Philfiki

21 year old Asian Studies student, aspiring linguist, martial artist, and circus performer.

Anonymous asked: As a lesbian, I do not care at all about bisexual girls feeling left out or judged in the LGBTQ community. I know that's horrible, especially since my girlfriend is bi, but I find it very revolting when I think about making love with someone that loves taking dick. I fell for my girlfriend without knowing she likes guys and girls. I don't purposefully date bisexual girls and I don't think it's wrong to say that.

gemdol:

last-snowfall:

star-anise:

annekewrites:

socialworkgradstudents:

1-800-hair-nest:

amazingatheist:

sc0uttt:

fatpinkmyrishswamp:

sc0uttt:

the-unfeminine-aesthetic:

.

I really hope your girlfriend realizes she’s dating a pathetic waste of a human being and finds someone infinitely better. 

A lot of lesbians are turned off by the idea of their gf having sex with men. Why is that such a bad thing? Why is it so wrong to only like women who like other women? I think the anon who asked this should be honest with her gf and break up with her though if it’s that much of a turn off.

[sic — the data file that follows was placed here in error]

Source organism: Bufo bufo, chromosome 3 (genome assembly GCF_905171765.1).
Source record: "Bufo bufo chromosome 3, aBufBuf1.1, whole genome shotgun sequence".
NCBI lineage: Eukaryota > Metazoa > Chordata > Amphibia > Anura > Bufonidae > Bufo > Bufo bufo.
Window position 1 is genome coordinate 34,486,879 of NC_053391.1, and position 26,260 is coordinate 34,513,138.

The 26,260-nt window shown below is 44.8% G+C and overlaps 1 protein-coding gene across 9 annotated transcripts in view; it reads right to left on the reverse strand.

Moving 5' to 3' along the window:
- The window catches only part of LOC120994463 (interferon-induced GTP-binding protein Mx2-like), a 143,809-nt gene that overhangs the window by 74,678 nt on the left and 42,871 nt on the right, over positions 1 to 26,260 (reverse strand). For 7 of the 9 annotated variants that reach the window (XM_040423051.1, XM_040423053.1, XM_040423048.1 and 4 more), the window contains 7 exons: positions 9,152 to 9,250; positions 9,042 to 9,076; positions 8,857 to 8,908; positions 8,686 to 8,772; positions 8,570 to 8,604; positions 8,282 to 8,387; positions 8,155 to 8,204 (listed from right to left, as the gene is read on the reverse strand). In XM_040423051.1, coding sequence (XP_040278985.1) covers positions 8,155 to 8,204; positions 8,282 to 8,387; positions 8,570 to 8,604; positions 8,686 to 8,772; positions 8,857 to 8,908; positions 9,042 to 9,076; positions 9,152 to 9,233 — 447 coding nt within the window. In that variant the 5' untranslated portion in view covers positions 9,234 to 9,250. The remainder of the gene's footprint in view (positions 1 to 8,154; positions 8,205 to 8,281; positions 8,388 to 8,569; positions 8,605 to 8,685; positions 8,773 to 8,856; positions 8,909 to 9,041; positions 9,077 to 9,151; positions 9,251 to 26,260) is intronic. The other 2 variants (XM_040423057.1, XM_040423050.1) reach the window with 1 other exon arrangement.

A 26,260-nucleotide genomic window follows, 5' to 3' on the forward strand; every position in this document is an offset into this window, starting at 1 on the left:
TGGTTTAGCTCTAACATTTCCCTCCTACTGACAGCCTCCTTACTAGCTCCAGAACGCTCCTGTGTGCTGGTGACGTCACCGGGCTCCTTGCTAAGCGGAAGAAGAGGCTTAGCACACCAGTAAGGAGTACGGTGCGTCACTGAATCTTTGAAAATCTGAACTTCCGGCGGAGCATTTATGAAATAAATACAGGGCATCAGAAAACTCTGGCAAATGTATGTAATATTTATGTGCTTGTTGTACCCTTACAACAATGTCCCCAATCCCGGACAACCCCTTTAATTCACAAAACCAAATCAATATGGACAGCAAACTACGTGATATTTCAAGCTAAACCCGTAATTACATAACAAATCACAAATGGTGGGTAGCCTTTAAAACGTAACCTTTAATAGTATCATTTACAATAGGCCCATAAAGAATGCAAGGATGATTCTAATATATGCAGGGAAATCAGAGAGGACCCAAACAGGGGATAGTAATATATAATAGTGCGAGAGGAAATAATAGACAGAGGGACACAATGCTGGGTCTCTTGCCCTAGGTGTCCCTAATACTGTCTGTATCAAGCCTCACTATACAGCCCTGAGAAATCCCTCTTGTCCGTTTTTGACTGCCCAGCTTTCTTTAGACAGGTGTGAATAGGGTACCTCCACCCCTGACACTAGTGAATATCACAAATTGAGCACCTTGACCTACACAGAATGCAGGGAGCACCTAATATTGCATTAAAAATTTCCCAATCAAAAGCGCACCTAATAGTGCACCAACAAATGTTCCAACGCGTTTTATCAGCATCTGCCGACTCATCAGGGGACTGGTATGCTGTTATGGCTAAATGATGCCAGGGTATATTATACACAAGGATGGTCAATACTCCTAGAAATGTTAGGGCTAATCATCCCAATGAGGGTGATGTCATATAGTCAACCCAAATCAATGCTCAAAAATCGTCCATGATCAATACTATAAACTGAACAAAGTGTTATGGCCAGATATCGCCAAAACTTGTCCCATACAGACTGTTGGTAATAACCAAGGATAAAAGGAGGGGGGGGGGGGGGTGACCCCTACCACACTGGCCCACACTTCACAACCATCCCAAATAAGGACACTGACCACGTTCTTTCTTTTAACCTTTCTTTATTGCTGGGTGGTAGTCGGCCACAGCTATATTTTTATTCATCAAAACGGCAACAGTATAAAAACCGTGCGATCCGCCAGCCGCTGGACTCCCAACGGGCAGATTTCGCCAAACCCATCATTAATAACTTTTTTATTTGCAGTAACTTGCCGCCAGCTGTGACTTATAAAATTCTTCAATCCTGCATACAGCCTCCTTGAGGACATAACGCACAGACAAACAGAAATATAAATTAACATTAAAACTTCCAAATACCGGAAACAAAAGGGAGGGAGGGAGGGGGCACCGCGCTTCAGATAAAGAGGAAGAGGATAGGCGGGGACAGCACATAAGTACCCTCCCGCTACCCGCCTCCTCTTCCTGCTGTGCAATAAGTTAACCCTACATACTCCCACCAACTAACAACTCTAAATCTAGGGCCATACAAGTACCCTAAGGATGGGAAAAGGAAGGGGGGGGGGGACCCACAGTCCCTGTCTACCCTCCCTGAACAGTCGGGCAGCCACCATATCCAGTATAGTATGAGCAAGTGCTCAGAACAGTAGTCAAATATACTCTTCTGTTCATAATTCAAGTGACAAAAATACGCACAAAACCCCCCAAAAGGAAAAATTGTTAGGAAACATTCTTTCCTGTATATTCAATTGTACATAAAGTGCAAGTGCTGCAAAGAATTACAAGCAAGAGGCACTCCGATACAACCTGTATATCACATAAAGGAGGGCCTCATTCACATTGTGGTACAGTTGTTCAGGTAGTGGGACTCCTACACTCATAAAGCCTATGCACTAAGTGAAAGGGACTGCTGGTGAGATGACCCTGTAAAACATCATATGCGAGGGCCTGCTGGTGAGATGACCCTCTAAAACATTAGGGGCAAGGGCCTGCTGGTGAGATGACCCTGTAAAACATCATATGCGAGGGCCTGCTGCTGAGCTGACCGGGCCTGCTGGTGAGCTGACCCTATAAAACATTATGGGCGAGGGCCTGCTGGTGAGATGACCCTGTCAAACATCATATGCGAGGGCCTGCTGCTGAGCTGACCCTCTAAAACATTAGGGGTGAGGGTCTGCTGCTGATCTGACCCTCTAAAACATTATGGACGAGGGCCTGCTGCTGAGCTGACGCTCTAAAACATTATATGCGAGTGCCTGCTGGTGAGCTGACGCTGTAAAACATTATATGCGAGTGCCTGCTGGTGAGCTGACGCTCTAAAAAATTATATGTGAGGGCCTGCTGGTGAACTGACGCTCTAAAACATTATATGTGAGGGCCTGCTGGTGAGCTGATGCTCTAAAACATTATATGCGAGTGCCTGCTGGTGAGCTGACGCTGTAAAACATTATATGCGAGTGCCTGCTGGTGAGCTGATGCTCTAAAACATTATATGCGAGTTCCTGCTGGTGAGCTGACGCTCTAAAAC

At first I wasn’t going to reply to comments like these but now that I’ve had a couple of beers the idea of repeatedly hitting my head against a brick wall seems more enjoyable so here we go.

I have a problem with lesbians who claim that they have a “preference” towards dating other lesbians over bisexuals. I understand having a preference, I personally have a preference for girls who are my height or taller than me.  However, does this preference make me view my own voice, safety, and representation in my community as superior and of more importance than those I do not have a preference for? Nope. That’s why this anon (and unfortunately other like minded individuals)  don’t have a “preference” they are biphobic and overall prejudicial assholes.